No matter what industry a business operates in, one almost guaranteed characteristic is that there will continuously be a flow of internal communication. From structuring projects and planning out future advancements to simply discussing certain functions across team members, internal communication allows companies to thrive.
Yet, despite its importance, 60% of companies don’t have any form of the long-term strategy set out to improve how their business communicates internally. Without a clearly outlined technique for setting communication goals, measuring them, and working toward reaching them, this vital part of the business can often stagnate.
One way to radically increase how effective a company’s internal communication can be is to turn toward data analytics. In this article, we’ll explore four key ways that incorporating data analytics into internal communications can help to improve them.
- Quantitative basis for communication
- Setting smart working goals
- Gathering information
- Understanding employee demographics
Let’s get right into it.
Provides a Quantitative Basis For Communication
The vast majority of internal communications in your company will be qualitative. By this, they will avoid any facts or data and simply discuss opinions or ideas. While this can be a valuable form of communication, especially when brainstorming new concepts for a project, its subjectivity can also be its downfall.
When your company moves to data analytics and makes their findings available for employees to use, you allow them to bring in a whole other form of communication style – using quantitative data. Instead of suggesting opinions simply because an employee may feel like they have a good idea, they’re then able to use hard data to demonstrate exactly why they think this.
By combining opinions with quantitative data from data analytics, you instantly enable your internal communication to become based on data. With this in mind, conversation will become much more evidence-based, helping to increase the efficiency with which teams can make decisions. Instead of going back and forth on what is the right decision, the data will point to a clear route that the company should follow.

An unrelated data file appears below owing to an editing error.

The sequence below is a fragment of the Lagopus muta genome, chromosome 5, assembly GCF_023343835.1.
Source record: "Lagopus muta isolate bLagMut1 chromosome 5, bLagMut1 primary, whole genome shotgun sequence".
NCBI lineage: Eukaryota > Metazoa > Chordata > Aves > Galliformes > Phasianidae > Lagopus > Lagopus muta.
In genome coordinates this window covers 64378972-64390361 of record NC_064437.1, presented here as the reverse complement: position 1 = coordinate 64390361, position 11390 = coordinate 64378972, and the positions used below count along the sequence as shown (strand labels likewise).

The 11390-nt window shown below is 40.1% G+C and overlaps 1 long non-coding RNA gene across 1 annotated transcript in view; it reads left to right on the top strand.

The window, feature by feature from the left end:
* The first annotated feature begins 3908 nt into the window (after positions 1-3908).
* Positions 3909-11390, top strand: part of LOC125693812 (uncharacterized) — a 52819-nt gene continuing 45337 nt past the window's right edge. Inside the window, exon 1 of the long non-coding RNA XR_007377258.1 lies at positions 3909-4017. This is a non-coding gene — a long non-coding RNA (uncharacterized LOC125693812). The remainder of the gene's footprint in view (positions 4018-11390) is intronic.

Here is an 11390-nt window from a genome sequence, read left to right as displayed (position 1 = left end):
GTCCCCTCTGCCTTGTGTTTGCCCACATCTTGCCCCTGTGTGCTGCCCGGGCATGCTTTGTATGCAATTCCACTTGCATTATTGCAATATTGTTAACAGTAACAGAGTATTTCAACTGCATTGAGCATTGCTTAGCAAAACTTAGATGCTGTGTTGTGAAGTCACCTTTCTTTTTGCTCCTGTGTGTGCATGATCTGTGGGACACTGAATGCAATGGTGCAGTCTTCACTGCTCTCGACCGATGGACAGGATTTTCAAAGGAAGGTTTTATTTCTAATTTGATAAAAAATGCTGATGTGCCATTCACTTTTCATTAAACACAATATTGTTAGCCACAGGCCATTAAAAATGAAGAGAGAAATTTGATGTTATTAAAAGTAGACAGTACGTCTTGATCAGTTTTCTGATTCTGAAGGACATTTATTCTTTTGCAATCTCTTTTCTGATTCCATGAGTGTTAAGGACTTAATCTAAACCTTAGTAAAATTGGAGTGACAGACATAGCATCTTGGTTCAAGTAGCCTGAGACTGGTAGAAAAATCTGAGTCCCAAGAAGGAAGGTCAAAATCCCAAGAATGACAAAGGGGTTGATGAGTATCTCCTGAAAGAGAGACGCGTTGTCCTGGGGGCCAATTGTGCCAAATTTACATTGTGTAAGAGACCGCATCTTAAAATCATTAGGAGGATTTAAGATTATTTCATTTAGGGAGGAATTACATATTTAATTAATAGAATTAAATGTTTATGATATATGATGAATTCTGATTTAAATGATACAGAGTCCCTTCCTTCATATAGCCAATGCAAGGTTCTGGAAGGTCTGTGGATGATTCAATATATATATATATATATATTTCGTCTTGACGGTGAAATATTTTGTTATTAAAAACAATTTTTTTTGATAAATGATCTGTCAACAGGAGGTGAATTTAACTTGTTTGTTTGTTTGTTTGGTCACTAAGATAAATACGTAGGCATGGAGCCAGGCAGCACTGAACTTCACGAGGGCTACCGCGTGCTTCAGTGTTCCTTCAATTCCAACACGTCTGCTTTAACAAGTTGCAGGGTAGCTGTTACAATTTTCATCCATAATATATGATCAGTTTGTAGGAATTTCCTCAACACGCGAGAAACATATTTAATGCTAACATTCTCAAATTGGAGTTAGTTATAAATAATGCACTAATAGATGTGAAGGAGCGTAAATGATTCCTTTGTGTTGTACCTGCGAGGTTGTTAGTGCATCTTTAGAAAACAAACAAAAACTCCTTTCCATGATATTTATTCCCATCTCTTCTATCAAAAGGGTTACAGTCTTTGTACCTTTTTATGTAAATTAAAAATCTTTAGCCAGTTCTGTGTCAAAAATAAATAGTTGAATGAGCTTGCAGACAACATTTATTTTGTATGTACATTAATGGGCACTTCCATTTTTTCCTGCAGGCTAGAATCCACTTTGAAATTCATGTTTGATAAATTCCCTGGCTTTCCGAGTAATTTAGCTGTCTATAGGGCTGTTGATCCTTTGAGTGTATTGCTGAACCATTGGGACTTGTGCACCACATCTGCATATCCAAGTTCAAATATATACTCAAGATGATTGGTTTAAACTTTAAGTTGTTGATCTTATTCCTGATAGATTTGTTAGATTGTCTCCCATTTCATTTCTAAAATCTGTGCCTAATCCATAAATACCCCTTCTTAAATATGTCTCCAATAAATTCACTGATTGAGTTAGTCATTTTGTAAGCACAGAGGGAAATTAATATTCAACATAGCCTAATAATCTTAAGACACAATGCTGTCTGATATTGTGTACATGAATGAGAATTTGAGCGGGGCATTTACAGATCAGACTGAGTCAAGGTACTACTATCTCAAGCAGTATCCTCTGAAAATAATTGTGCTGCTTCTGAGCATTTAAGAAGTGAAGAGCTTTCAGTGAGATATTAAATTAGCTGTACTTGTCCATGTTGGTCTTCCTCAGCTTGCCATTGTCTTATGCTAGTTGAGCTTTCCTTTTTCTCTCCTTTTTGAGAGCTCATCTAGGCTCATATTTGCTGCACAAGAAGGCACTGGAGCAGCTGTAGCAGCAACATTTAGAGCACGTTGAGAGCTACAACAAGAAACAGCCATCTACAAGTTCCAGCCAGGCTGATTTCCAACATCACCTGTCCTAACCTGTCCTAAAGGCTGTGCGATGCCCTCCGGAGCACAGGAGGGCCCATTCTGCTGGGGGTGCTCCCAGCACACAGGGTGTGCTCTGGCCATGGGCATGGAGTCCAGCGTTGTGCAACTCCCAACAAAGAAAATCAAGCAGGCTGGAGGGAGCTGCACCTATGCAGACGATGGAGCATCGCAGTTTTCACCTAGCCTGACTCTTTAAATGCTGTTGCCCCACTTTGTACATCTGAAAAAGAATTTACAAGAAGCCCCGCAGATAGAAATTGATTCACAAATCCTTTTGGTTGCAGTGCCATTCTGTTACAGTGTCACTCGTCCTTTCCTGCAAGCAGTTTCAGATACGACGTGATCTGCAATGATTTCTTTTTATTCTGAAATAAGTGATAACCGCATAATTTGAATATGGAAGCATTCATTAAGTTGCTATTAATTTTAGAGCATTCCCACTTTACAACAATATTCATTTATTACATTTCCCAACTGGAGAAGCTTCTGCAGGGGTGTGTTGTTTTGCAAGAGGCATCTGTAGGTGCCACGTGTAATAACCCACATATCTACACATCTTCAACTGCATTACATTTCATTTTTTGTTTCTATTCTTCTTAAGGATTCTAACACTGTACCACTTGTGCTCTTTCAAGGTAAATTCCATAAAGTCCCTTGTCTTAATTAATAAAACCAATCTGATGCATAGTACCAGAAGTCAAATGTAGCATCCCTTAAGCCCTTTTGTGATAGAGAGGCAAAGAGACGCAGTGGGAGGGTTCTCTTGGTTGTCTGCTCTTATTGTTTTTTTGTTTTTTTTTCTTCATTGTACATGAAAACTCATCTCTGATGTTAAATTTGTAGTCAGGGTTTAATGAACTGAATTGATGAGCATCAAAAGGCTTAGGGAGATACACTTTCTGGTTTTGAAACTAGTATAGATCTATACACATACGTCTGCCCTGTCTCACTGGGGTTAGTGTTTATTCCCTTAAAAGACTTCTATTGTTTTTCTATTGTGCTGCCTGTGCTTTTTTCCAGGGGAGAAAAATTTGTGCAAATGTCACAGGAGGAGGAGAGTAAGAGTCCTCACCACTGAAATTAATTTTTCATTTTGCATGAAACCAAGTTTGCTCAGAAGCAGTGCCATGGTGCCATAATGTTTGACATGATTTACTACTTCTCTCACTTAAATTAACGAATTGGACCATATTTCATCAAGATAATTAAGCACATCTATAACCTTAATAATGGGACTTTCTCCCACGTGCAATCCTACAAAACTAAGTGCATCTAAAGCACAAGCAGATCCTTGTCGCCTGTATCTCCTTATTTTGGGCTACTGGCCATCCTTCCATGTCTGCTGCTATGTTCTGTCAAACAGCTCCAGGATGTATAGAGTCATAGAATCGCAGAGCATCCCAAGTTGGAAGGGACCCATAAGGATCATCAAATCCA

Setting Smart Working Goals
When team leaders want to incentivize their teams, they often focus on an increase in output equalling a reward for the team. However, without data analytics, teams can often be left in the dark as to what exactly they should be doing to work toward those goals.
By incorporating data into conversations about goals, team leaders are able to ensure their wishes are more effectively communicated to their teams. Instead of an ambiguous goal like, ‘Work harder this week’, team leaders can use analytics like ‘Produce 5% more content than last week’ in order to convey their desires. With this in mind, incorporating data analytics into internal communications allows for much better goal setting within teams.
After all, the second letting in SMART, the famous goal-setting acronym, stands for measurable, with the ability to accurately use data to measure and conclude, allowing project managers to create much more realistic and visual goals to work toward.
HR Servers To Reflect Engagement
Employee engagement, especially in this era of remote working, is notoriously difficult to track. While some businesses attempt to set productivity goals, that word is so subjective that it’s nearly impossible to track or define what it really means. Instead of this, businesses can start sending around employee engagement surveys to all of their staff.
A good practice for these surveys is to make them completely anonymous, allowing employees to have a space where they can be completely honest. These surveys should balance questions that allow for quantified responses and written responses. For example, how would you rate your own engagement with the work you conduct on a daily basis on a scale of 1-10. After that, you can include a textbox where they can include further written details if they would like.